Things You Might Overhear at My Family’s Thanksgiving Celebration

Few moments in my life are funnier than the comments bubbling up during meals spent with my crazy family and equally crazy friends (who are like chosen family.). Since my cousin Jeff and I can basically mind meld, all it takes is a quick exchange of glances to kick off some of these running dialogues during Thanksgiving dinner. Here’s my Top Five List of Oddball Things Said During Meals Together (family and friends edition), with a (T) behind those you might overhear at my family’s Thanksgiving.

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  1. “I have a torn labia.” One of my guy friends said this when I asked him what kind of shoulder surgery he was recovering from. He meant to say “labrum,” but somehow, labia is what came out. I was in hysterics for a good half an hour afterwards. I felt guilty laughing because he looked so pained and embarrassed, but that only made me laugh harder. I choked on my coffee this morning, just remembering this one all over again.
  2. “No man can refuse this p***y!” A certain uber-tall cousin of mine grabbed his right ankle and lifted his long leg over his head, uttering these words in the middle of a Sizzler Restaurant during lunch one day, mimicking Grace Jones in the Eddie Murphy movie, Boomerang.  Unbeknownst to him, as he was sitting in front of a column, there was an entire table of people behind him, whom I was facing, who did not appreciate his Grace Jones imitation, making this even funnier. I waved my hands wildly about in the “stop” motion, but he misinterpreted my gesturing as “Stop making me laugh!” I couldn’t stop hyperventilating in giggles long enough to warn him to stop.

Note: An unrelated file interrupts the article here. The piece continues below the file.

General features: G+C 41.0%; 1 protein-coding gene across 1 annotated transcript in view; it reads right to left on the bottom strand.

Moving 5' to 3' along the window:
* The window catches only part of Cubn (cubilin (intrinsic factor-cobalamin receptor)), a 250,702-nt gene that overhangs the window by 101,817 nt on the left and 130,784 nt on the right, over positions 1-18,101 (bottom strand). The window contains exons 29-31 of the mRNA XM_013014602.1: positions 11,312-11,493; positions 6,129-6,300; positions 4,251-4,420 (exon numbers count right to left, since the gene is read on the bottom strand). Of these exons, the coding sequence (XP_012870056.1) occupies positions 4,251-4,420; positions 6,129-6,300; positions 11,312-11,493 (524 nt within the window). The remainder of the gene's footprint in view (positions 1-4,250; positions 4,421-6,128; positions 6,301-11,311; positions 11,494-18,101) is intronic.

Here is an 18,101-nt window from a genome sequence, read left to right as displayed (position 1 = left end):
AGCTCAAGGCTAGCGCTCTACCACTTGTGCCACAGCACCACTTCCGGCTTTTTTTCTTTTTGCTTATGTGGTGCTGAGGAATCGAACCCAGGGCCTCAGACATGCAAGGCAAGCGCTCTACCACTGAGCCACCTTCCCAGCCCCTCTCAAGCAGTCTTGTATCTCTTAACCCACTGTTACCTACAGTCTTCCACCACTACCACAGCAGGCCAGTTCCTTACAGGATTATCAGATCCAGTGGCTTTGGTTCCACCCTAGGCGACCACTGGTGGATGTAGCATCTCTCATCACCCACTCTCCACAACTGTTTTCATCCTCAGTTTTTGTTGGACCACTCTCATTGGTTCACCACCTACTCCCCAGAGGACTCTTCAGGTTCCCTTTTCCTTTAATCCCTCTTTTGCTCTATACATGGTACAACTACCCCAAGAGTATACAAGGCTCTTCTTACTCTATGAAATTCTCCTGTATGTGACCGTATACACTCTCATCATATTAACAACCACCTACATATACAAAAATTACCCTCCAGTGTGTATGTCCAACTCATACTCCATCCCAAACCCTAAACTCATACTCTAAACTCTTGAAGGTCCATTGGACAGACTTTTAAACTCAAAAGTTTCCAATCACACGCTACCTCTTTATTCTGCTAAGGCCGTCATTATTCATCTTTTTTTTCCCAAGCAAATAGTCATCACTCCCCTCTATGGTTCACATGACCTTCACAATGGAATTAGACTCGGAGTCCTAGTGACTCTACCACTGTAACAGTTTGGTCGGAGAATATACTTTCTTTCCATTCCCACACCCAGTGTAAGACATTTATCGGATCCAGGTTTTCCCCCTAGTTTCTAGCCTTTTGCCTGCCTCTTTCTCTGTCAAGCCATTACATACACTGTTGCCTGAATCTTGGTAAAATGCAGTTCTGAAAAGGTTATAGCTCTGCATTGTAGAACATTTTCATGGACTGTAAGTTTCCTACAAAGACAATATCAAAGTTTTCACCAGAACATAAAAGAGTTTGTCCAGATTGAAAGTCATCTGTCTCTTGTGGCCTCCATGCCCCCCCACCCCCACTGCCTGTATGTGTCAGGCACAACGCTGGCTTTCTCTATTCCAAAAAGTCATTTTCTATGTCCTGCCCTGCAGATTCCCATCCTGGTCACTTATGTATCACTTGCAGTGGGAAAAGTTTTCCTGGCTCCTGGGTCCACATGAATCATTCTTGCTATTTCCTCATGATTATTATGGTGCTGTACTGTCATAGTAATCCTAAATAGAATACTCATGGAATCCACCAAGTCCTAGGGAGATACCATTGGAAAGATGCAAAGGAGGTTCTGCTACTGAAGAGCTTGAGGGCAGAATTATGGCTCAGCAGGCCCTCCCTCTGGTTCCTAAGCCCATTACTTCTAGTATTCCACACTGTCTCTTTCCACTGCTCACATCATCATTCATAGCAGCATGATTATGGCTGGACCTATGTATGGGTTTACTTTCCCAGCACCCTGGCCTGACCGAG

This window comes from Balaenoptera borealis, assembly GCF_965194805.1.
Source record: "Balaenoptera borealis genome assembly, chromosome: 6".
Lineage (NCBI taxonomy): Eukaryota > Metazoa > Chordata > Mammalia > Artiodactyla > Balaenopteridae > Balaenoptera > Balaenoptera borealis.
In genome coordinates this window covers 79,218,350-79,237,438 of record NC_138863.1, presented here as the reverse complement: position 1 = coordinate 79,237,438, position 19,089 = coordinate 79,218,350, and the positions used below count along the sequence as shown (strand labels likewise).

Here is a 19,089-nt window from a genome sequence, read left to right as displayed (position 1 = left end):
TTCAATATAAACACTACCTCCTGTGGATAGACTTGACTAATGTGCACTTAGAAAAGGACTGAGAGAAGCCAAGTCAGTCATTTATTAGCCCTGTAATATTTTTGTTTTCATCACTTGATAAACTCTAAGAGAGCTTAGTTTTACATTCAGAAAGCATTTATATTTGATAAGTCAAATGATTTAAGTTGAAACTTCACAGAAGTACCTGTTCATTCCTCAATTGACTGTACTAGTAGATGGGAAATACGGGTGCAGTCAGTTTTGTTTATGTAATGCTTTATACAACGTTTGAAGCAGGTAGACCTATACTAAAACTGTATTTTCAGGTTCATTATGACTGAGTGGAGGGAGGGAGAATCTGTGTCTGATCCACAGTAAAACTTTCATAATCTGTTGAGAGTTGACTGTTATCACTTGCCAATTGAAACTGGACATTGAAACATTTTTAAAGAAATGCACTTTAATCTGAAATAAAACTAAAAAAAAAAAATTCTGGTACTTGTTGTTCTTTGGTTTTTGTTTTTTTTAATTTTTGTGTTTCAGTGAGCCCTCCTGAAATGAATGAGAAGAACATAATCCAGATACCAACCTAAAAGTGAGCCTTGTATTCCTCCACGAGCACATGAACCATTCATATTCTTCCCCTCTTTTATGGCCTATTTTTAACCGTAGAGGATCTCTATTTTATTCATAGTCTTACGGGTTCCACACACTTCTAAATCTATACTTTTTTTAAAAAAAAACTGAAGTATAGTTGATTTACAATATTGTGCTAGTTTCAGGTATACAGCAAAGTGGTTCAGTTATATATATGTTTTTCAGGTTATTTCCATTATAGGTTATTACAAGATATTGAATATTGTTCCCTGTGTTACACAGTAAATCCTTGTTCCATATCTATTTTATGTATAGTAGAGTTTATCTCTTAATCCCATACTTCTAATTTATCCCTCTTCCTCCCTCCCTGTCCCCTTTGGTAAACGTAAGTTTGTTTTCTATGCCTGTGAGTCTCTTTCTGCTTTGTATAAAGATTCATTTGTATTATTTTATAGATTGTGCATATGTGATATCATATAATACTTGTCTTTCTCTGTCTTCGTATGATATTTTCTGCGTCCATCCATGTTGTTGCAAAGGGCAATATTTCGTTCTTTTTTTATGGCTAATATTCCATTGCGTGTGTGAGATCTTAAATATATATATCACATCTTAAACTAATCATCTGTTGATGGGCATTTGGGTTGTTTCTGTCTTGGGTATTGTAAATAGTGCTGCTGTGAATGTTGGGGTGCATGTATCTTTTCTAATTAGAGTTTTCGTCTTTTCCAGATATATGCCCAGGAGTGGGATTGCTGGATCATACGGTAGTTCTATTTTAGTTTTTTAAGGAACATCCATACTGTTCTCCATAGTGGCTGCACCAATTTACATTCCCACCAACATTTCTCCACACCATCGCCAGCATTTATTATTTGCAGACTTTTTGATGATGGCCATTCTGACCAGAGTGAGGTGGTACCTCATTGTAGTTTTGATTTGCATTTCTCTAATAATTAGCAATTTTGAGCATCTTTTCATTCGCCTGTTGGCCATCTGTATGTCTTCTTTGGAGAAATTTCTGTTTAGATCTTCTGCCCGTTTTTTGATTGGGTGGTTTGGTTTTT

3. “Fifteen is my limit on schnitzengruben!” (T)This line from Blazing Saddles is uttered every time someone tries to push food on us at Thanksgiving, when we’re already way too stuffed.
  4. “It’s only wafer thin…” (T) –– This alludes to the epically disgusting, never-ending puke scene in Monty Python’s Meaning of Life. John Cleese offers up a wafer-thin mint to an obese man who has eaten so much, he explodes. In the end, all that remains is a beating heart, dangling, encased inside of a rib cage.